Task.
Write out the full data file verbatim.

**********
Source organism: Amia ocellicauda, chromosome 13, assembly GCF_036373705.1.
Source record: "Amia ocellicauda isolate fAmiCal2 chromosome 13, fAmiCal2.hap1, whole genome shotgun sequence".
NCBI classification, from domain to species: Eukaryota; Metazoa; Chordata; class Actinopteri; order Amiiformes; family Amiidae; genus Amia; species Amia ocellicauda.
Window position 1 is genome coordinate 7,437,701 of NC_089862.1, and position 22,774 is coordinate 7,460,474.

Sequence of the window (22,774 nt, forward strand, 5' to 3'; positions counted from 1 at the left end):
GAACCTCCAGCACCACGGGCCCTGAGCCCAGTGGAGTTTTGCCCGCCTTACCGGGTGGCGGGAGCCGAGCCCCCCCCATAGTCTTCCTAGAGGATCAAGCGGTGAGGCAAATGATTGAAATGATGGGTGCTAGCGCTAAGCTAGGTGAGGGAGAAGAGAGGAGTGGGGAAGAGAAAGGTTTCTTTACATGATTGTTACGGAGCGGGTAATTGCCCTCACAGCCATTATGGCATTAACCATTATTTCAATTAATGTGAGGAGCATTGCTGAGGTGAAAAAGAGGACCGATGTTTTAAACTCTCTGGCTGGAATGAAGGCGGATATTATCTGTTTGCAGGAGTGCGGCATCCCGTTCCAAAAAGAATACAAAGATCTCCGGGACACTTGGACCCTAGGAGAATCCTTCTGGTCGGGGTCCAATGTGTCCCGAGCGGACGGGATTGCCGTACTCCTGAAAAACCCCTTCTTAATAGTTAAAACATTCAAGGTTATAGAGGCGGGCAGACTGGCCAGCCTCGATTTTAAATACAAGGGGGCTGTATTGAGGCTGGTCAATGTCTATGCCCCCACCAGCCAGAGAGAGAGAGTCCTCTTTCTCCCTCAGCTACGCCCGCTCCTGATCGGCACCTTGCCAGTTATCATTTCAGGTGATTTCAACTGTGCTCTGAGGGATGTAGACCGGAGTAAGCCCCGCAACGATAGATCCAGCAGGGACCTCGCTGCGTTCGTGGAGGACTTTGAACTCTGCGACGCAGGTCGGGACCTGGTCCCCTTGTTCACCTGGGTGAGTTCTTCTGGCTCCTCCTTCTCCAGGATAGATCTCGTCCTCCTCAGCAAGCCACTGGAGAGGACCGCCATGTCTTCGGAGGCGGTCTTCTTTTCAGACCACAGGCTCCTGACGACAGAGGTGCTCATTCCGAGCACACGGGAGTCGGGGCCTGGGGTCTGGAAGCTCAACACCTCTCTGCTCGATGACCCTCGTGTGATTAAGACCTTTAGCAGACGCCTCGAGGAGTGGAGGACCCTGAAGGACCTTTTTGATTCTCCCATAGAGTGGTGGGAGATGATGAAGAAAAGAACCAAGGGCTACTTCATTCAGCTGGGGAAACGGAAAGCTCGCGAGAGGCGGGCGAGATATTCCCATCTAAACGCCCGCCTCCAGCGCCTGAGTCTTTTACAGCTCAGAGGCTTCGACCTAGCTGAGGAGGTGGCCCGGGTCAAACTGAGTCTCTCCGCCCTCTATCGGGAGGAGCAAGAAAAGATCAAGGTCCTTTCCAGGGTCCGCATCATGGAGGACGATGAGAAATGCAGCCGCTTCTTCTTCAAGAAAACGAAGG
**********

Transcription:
Source organism: Amia ocellicauda, chromosome 13, assembly GCF_036373705.1.
Source record: "Amia ocellicauda isolate fAmiCal2 chromosome 13, fAmiCal2.hap1, whole genome shotgun sequence".
NCBI classification, from domain to species: Eukaryota; Metazoa; Chordata; class Actinopteri; order Amiiformes; family Amiidae; genus Amia; species Amia ocellicauda.
Window position 1 is genome coordinate 7,437,701 of NC_089862.1, and position 22,774 is coordinate 7,460,474.

Sequence of the window (22,774 nt, forward strand, 5' to 3'; positions counted from 1 at the left end):
GAACCTCCAGCACCACGGGCCCTGAGCCCAGTGGAGTTTTGCCCGCCTTACCGGGTGGCGGGAGCCGAGCCCCCCCCATAGTCTTCCTAGAGGATCAAGCGGTGAGGCAAATGATTGAAATGATGGGTGCTAGCGCTAAGCTAGGTGAGGGAGAAGAGAGGAGTGGGGAAGAGAAAGGTTTCTTTACATGATTGTTACGGAGCGGGTAATTGCCCTCACAGCCATTATGGCATTAACCATTATTTCAATTAATGTGAGGAGCATTGCTGAGGTGAAAAAGAGGACCGATGTTTTAAACTCTCTGGCTGGAATGAAGGCGGATATTATCTGTTTGCAGGAGTGCGGCATCCCGTTCCAAAAAGAATACAAAGATCTCCGGGACACTTGGACCCTAGGAGAATCCTTCTGGTCGGGGTCCAATGTGTCCCGAGCGGACGGGATTGCCGTACTCCTGAAAAACCCCTTCTTAATAGTTAAAACATTCAAGGTTATAGAGGCGGGCAGACTGGCCAGCCTCGATTTTAAATACAAGGGGGCTGTATTGAGGCTGGTCAATGTCTATGCCCCCACCAGCCAGAGAGAGAGAGTCCTCTTTCTCCCTCAGCTACGCCCGCTCCTGATCGGCACCTTGCCAGTTATCATTTCAGGTGATTTCAACTGTGCTCTGAGGGATGTAGACCGGAGTAAGCCCCGCAACGATAGATCCAGCAGGGACCTCGCTGCGTTCGTGGAGGACTTTGAACTCTGCGACGCAGGTCGGGACCTGGTCCCCTTGTTCACCTGGGTGAGTTCTTCTGGCTCCTCCTTCTCCAGGATAGATCTCGTCCTCCTCAGCAAGCCACTGGAGAGGACCGCCATGTCTTCGGAGGCGGTCTTCTTTTCAGACCACAGGCTCCTGACGACAGAGGTGCTCATTCCGAGCACACGGGAGTCGGGGCCTGGGGTCTGGAAGCTCAACACCTCTCTGCTCGATGACCCTCGTGTGATTAAGACCTTTAGCAGACGCCTCGAGGAGTGGAGGACCCTGAAGGACCTTTTTGATTCTCCCATAGAGTGGTGGGAGATGATGAAGAAAAGAACCAAGGGCTACTTCATTCAGCTGGGGAAACGGAAAGCTCGCGAGAGGCGGGCGAGATATTCCCATCTAAACGCCCGCCTCCAGCGCCTGAGTCTTTTACAGCTCAGAGGCTTCGACCTAGCTGAGGAGGTGGCCCGGGTCAAACTGAGTCTCTCCGCCCTCTATCGGGAGGAGCAAGAAAAGATCAAGGTCCTTTCCAGGGTCCGCATCATGGAGGACGATGAGAAATGCAGCCGCTTCTTCTTCAAGAAAACGAAGG